For two of the three games in Washington, the Rangers appeared to be outmatched. This isn’t to say that the Caps actually outplayed the Rangers, except for Game Six, but it’s to say that the Caps appeared to match up better against the Rangers –and therefore played better– in those games. One can just look at the games and think that the Rangers just didn’t have it, or were just outplayed.
However, it more likely has to do with matchups. The home team has the final change, and that gave coach Dale Hunter the opportunity to use his shutdown line of Troy Brouwer, Matt Hendricks, and Brooks Laich on the Rangers top line of Carl Hagelin, Brad Richards, and Marian Gaborik. It has worked very well too. Even when that line generated the triple OT winner, it wasn’t due to poor positioning by the Caps.
Now, the Caps don’t have that advantage. John Tortorella has the final matchup of lines. It gives the coach a great opportunity to finally get his top line away from that very effective shutdown line the Caps have. Couple that with reuniting Chris Kreider with Derek Stepan and Ryan Callahan –forming a very good second scoring line– and the Rangers may be in matchup heaven.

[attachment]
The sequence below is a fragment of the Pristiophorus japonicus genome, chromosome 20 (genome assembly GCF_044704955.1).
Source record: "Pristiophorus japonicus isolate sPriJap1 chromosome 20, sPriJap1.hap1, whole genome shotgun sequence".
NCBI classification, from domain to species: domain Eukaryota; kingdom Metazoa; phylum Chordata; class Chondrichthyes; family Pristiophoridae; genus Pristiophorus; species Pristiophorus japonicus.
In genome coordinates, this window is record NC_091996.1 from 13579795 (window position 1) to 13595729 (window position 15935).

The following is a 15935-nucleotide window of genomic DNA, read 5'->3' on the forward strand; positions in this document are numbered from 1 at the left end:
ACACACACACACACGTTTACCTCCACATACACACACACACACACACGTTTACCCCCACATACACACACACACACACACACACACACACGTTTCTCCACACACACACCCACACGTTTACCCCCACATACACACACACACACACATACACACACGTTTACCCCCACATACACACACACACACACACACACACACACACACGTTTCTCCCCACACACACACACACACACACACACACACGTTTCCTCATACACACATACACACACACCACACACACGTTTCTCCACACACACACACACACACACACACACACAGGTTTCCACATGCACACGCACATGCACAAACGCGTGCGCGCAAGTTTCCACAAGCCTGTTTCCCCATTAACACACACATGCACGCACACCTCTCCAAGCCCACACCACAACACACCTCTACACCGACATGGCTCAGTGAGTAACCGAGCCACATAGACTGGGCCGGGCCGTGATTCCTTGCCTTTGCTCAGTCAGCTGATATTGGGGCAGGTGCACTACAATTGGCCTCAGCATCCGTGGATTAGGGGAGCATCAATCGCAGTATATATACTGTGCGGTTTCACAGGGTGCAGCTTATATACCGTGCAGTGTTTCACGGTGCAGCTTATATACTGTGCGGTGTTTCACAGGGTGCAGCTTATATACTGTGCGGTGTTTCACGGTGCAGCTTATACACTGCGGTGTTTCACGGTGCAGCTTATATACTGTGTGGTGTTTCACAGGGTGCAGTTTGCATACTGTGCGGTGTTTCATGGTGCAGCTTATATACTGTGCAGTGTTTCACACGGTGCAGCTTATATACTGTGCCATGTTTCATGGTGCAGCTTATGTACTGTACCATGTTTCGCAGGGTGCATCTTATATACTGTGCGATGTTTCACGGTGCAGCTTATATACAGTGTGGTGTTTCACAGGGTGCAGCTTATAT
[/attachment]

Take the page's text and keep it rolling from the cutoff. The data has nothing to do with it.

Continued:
But that does leave Torts with some decisions to make. Will he do everything he can to keep Richards and Gaborik away from the Caps shutdown line? Or will he roll the dice and allow the reunited line of youngsters (all homegrown by the way) carry the load against lesser defensive competition? The answer may come in how Hunter rolls his defensive pairings in conjunction with his forward lines.
John Carlson and Karl Alzner appear to be the pairing that gets the most ice time when the Rangers have their top scorers out. After that, it’s two pairings of Mike Green-Dennis Wideman and Roman Hamrlik-Jeff Schultz. The last three there are pretty decent defensively, but they are no Carlson-Alzner.
For Hunter, he has a choice to make. Does he roll his top shutdown pair with his shutdown forwards when Gaborik/Richards are on the ice? In essence, if they do their job, they would shut down the Rangers top scoring threats at even strength. But that leaves the speed of the Kreider/Stepan/Callahan line to deal with. None of their remaining defensemen can match that speed.
The other choice is to separate his top shutdown pair from his shutdown line, and create two units that are capable of stymieing an offensive attack. The big risk here is that by splitting them up, you leave both lines with some holes if someone gets trapped or makes a mistake.
Game Seven’s take on a whole new meaning to the word matchup. The Rangers have the advantage with home ice, but the Caps have the personnel to stifle the Rangers offense. It’ll come down to who cracks first.